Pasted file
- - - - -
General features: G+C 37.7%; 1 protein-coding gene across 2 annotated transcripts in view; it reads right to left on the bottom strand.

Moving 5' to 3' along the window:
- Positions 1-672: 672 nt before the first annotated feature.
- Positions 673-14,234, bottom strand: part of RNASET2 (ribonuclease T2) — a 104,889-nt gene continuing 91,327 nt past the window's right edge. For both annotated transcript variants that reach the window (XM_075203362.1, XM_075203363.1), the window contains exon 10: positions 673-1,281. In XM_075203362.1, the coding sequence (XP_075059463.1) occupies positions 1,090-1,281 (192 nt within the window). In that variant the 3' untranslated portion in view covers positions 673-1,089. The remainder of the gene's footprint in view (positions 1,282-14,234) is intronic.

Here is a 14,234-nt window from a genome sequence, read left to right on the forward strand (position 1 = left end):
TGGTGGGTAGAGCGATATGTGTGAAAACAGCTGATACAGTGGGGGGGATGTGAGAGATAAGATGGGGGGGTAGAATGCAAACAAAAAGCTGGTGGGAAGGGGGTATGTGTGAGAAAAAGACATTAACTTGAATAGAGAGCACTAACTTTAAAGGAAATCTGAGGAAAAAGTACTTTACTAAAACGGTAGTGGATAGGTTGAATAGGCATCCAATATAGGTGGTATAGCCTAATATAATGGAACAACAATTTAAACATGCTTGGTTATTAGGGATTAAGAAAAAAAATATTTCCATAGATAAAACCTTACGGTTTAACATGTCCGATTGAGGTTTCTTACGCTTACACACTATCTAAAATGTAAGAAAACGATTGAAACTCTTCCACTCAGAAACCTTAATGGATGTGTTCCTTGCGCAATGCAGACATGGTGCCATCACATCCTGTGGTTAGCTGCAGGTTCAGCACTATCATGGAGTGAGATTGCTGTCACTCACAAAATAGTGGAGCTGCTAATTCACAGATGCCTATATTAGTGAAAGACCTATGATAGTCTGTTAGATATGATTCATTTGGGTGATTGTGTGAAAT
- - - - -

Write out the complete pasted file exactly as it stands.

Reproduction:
General features: G+C 37.7%; 1 protein-coding gene across 2 annotated transcripts in view; it reads right to left on the bottom strand.

Moving 5' to 3' along the window:
- Positions 1-672: 672 nt before the first annotated feature.
- Positions 673-14,234, bottom strand: part of RNASET2 (ribonuclease T2) — a 104,889-nt gene continuing 91,327 nt past the window's right edge. For both annotated transcript variants that reach the window (XM_075203362.1, XM_075203363.1), the window contains exon 10: positions 673-1,281. In XM_075203362.1, the coding sequence (XP_075059463.1) occupies positions 1,090-1,281 (192 nt within the window). In that variant the 3' untranslated portion in view covers positions 673-1,089. The remainder of the gene's footprint in view (positions 1,282-14,234) is intronic.

Here is a 14,234-nt window from a genome sequence, read left to right on the forward strand (position 1 = left end):
TGGTGGGTAGAGCGATATGTGTGAAAACAGCTGATACAGTGGGGGGGATGTGAGAGATAAGATGGGGGGGTAGAATGCAAACAAAAAGCTGGTGGGAAGGGGGTATGTGTGAGAAAAAGACATTAACTTGAATAGAGAGCACTAACTTTAAAGGAAATCTGAGGAAAAAGTACTTTACTAAAACGGTAGTGGATAGGTTGAATAGGCATCCAATATAGGTGGTATAGCCTAATATAATGGAACAACAATTTAAACATGCTTGGTTATTAGGGATTAAGAAAAAAAATATTTCCATAGATAAAACCTTACGGTTTAACATGTCCGATTGAGGTTTCTTACGCTTACACACTATCTAAAATGTAAGAAAACGATTGAAACTCTTCCACTCAGAAACCTTAATGGATGTGTTCCTTGCGCAATGCAGACATGGTGCCATCACATCCTGTGGTTAGCTGCAGGTTCAGCACTATCATGGAGTGAGATTGCTGTCACTCACAAAATAGTGGAGCTGCTAATTCACAGATGCCTATATTAGTGAAAGACCTATGATAGTCTGTTAGATATGATTCATTTGGGTGATTGTGTGAAAT